If you fancy an alcoholic drink or two when you're on a plane, keep in mind that the drinks could affect you more than they would if you were on land.
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Aviation Health explains how a plane's cabin environment can make alcohol's effect on us more potent:
Alcohol's principal action is to slow down brain activity by restricting oxygen intake to the brain. When passengers ascend to moderate altitudes while on a plane they are already subjected to the additional oxygen deficiency caused by lower pressure in the cabin. This "double-whammy" makes alcohol have a much more powerful effect than normal.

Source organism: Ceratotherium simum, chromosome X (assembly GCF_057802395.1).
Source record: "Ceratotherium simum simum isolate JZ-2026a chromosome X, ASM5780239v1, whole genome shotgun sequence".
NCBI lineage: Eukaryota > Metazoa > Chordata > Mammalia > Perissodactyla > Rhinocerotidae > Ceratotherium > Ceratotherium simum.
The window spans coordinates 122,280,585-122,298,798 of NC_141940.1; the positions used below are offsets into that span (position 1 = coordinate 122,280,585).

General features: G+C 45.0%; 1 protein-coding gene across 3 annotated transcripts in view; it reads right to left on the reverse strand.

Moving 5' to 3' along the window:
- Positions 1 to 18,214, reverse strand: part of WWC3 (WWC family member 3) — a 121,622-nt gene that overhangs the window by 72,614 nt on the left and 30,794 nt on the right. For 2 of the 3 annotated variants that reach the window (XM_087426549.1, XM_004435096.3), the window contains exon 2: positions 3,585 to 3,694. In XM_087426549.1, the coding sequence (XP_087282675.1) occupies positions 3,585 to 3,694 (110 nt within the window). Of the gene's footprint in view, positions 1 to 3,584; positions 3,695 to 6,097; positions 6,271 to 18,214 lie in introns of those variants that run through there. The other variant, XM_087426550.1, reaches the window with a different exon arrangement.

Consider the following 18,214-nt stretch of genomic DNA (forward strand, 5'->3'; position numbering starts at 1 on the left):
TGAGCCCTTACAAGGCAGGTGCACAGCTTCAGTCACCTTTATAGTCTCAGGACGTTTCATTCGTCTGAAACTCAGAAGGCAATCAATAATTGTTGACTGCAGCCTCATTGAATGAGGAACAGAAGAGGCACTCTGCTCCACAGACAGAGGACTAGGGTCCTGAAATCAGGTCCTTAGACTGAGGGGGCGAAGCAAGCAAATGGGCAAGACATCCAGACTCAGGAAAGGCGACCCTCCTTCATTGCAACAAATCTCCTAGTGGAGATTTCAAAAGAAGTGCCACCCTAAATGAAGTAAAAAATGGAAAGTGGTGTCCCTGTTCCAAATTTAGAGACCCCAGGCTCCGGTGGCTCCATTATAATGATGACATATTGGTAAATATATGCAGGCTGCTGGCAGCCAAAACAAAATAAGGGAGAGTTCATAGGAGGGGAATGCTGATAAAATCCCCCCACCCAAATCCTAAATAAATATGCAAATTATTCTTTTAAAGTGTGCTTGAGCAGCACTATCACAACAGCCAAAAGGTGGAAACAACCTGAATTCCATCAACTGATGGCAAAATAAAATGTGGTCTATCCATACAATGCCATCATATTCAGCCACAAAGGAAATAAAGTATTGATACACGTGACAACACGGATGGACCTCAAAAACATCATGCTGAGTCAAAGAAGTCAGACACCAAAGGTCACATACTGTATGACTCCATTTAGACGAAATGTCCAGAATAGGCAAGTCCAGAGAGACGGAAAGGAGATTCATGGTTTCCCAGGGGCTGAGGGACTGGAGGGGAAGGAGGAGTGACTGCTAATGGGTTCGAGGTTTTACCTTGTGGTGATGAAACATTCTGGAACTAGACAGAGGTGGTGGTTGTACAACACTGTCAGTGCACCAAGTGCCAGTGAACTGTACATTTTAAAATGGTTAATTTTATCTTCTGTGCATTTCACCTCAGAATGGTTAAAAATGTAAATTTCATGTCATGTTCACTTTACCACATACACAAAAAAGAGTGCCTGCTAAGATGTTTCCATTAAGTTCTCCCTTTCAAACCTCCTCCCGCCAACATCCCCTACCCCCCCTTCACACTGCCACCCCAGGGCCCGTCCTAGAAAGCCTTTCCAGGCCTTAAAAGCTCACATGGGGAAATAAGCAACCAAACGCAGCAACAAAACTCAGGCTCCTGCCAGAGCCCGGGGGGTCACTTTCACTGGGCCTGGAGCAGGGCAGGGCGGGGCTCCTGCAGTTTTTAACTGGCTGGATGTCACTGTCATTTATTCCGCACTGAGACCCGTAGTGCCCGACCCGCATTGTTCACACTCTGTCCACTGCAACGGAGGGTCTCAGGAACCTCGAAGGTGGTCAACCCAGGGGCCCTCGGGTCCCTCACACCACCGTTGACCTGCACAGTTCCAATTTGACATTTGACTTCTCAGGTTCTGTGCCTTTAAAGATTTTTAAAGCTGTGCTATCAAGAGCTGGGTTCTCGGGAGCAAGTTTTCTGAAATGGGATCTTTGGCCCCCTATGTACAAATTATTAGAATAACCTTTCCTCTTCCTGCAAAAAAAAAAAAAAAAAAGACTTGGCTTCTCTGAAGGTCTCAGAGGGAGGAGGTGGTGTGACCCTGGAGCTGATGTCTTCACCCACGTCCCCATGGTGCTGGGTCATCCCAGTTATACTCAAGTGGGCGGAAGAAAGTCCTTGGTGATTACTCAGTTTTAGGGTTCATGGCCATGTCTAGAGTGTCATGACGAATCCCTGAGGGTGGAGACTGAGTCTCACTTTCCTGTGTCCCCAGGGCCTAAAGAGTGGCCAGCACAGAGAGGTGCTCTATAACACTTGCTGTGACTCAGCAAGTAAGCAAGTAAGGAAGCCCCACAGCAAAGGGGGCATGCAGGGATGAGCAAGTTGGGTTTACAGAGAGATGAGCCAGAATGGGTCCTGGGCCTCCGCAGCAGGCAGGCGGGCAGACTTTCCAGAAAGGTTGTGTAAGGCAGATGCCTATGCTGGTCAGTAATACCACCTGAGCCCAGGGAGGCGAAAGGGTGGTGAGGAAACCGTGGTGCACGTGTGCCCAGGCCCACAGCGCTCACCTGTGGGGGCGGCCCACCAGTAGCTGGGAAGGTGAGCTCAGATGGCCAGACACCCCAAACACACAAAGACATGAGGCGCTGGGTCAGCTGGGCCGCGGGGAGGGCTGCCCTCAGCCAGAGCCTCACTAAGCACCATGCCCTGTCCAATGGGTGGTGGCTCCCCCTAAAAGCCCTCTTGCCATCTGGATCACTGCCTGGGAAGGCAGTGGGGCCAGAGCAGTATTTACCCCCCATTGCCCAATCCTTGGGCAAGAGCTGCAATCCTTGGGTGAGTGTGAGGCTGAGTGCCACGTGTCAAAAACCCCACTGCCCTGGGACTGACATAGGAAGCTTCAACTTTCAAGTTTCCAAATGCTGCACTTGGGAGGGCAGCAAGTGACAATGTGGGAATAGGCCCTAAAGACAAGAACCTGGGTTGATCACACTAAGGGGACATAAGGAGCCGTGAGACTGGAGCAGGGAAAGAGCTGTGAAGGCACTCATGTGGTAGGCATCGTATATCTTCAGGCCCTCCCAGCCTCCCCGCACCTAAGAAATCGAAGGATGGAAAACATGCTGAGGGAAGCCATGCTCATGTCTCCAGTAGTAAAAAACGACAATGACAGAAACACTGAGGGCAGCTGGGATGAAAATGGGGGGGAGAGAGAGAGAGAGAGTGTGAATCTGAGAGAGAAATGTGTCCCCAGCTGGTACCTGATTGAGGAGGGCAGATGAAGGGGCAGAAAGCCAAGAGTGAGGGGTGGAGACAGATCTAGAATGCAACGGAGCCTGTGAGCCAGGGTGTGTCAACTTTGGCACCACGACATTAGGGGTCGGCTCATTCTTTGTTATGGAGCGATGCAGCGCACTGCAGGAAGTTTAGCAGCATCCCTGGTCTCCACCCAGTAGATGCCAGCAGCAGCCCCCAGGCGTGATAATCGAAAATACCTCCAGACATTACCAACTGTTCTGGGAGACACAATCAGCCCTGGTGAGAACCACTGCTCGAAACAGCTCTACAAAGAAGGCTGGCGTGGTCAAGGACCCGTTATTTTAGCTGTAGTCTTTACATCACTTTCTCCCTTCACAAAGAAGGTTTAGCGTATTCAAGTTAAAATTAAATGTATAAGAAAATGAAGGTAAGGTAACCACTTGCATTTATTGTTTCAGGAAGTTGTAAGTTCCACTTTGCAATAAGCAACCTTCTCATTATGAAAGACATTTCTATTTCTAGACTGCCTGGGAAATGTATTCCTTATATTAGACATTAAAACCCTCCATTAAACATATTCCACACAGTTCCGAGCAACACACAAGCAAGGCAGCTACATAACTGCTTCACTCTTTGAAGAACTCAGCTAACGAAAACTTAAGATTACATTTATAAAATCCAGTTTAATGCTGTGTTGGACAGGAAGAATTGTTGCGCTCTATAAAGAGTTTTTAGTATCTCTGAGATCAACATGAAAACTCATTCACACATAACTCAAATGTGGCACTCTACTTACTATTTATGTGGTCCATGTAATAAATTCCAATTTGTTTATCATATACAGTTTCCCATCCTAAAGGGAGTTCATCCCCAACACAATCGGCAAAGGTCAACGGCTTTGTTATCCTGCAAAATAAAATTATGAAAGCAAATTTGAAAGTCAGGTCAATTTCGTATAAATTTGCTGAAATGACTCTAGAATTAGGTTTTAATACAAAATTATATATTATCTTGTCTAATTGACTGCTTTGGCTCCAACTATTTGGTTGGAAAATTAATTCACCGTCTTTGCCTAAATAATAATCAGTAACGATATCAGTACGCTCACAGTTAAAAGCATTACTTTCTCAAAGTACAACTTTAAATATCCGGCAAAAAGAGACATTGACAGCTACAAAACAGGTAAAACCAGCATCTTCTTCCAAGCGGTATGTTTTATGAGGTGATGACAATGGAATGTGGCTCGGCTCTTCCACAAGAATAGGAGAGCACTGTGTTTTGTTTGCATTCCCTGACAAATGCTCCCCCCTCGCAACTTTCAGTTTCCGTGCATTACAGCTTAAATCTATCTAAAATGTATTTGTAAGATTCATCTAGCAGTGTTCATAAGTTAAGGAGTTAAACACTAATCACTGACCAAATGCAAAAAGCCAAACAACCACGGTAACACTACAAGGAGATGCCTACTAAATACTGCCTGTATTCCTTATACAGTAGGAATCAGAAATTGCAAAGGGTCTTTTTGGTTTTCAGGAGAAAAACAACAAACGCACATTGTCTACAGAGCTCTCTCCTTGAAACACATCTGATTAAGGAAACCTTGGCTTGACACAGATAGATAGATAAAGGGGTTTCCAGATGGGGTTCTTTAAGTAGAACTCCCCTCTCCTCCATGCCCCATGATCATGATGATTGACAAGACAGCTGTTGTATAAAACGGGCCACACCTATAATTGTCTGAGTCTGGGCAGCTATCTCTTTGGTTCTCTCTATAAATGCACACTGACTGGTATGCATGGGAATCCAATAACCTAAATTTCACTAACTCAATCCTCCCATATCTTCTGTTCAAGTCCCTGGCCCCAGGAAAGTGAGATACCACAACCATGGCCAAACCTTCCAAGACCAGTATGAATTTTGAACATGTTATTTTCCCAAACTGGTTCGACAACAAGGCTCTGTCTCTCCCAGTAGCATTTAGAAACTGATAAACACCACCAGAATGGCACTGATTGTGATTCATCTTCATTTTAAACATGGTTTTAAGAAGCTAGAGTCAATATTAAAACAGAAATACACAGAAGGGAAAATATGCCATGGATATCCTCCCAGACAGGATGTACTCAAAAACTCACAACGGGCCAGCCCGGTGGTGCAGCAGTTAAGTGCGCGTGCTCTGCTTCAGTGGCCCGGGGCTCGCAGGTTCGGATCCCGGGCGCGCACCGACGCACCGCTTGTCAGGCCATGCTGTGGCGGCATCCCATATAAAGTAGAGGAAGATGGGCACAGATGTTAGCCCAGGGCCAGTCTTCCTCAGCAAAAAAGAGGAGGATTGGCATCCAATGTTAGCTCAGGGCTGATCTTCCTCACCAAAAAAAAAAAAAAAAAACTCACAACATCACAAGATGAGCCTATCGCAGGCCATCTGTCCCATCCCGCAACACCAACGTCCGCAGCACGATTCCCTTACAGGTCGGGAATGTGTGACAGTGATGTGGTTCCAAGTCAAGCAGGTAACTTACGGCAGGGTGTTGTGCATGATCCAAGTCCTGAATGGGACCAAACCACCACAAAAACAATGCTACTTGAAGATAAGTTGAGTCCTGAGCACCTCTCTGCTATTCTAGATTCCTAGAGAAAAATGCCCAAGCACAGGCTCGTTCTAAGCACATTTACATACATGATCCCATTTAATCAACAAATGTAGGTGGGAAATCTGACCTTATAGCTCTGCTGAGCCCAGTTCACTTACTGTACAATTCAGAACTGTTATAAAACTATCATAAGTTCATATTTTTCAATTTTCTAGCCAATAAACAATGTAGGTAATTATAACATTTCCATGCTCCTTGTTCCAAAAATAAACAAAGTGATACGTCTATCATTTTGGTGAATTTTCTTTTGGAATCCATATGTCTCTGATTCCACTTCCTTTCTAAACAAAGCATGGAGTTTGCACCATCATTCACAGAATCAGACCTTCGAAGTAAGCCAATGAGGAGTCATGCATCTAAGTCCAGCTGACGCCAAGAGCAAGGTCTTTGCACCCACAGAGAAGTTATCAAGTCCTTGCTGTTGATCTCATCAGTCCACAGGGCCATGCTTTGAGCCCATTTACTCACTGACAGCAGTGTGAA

Some air travellers who are more vulnerable than others to the concentration of alcohol in their bloodstream find that the consumption of only a couple of drinks can produce an "instant hangover" that lasts the duration of the flight.
Flying doesn't literally make alcohol more potent or double your blood alcohol levels, as The New York Times has reported, but because being at high altitudes does have a hampering effect, you might not want to order too many drinks in the air.
Arrive in Better Shape [Aviation Health]